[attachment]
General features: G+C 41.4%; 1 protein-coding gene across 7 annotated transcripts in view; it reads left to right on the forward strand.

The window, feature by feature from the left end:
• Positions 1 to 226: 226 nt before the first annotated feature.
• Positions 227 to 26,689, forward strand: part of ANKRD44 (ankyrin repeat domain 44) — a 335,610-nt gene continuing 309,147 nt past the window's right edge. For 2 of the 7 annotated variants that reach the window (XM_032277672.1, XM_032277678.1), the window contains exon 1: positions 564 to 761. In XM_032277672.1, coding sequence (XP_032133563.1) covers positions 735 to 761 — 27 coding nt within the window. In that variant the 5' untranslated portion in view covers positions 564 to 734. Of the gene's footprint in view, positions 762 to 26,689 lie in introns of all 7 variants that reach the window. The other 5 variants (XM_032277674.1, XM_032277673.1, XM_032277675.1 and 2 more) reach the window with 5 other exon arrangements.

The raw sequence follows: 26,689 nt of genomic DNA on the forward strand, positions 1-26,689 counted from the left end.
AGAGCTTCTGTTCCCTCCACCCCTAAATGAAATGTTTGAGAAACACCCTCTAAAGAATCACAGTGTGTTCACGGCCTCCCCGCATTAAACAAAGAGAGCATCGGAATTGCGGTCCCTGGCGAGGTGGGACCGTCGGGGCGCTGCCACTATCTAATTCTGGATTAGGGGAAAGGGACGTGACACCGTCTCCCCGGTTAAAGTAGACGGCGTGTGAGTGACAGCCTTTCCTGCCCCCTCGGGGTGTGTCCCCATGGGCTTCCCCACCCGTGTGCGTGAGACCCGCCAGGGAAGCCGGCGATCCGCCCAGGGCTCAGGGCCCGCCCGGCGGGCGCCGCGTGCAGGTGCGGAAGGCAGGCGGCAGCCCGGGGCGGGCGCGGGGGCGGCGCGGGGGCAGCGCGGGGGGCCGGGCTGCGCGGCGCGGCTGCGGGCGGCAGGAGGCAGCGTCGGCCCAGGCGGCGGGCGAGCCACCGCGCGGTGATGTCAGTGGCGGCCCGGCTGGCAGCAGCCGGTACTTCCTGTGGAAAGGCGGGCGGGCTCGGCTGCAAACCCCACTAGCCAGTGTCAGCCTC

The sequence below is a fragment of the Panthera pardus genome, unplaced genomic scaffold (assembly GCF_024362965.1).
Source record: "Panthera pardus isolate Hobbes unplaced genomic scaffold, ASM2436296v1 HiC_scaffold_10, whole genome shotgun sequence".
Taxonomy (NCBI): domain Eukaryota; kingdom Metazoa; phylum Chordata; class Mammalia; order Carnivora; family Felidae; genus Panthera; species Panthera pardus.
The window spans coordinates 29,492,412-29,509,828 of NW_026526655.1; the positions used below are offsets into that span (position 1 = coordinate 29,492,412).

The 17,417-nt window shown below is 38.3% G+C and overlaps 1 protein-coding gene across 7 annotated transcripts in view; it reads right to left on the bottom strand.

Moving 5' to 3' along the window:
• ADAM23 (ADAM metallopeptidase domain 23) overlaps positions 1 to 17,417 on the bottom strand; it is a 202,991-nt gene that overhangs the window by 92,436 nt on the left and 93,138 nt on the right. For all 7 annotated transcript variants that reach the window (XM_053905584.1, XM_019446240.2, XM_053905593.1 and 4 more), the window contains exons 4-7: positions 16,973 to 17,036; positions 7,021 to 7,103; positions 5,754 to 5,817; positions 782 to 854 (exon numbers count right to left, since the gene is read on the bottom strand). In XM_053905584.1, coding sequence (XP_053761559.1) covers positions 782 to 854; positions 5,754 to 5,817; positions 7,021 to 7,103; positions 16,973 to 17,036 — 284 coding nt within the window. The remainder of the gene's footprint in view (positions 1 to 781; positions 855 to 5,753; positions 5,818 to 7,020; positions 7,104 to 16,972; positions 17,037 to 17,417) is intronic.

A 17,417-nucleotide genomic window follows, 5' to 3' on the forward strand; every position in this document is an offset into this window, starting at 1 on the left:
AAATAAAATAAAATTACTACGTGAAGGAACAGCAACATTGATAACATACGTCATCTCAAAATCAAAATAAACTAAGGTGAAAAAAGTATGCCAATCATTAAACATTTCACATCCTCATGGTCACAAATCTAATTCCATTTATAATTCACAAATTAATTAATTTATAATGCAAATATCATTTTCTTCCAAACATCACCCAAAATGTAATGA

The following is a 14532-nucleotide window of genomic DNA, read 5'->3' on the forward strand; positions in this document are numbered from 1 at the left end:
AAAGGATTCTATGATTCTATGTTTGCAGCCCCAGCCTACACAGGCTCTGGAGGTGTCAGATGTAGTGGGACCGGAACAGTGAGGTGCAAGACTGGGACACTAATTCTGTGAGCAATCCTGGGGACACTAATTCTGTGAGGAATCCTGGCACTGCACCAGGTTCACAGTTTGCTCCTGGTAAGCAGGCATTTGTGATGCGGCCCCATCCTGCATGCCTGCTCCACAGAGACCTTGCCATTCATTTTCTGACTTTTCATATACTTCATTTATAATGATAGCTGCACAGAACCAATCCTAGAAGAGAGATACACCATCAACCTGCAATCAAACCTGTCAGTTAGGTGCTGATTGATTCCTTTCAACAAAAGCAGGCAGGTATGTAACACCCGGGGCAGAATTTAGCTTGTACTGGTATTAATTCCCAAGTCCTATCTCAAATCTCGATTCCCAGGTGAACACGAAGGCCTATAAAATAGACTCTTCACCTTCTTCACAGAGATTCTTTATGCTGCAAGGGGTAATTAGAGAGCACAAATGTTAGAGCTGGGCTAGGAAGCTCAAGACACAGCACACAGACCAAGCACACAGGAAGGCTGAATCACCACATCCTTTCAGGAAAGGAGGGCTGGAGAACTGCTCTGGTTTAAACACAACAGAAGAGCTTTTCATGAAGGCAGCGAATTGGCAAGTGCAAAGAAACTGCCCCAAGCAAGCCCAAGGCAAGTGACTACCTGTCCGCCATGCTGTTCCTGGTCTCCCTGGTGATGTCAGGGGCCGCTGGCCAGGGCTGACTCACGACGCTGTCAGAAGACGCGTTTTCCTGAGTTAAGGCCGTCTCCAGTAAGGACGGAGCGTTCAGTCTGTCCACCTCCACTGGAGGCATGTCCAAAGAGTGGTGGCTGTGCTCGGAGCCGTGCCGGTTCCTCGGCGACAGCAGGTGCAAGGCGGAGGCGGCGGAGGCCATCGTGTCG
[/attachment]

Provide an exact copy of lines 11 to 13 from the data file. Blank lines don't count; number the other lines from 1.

The 17,417-nt window shown below is 38.3% G+C and overlaps 1 protein-coding gene across 7 annotated transcripts in view; it reads right to left on the bottom strand.

Moving 5' to 3' along the window:
• ADAM23 (ADAM metallopeptidase domain 23) overlaps positions 1 to 17,417 on the bottom strand; it is a 202,991-nt gene that overhangs the window by 92,436 nt on the left and 93,138 nt on the right. For all 7 annotated transcript variants that reach the window (XM_053905584.1, XM_019446240.2, XM_053905593.1 and 4 more), the window contains exons 4-7: positions 16,973 to 17,036; positions 7,021 to 7,103; positions 5,754 to 5,817; positions 782 to 854 (exon numbers count right to left, since the gene is read on the bottom strand). In XM_053905584.1, coding sequence (XP_053761559.1) covers positions 782 to 854; positions 5,754 to 5,817; positions 7,021 to 7,103; positions 16,973 to 17,036 — 284 coding nt within the window. The remainder of the gene's footprint in view (positions 1 to 781; positions 855 to 5,753; positions 5,818 to 7,020; positions 7,104 to 16,972; positions 17,037 to 17,417) is intronic.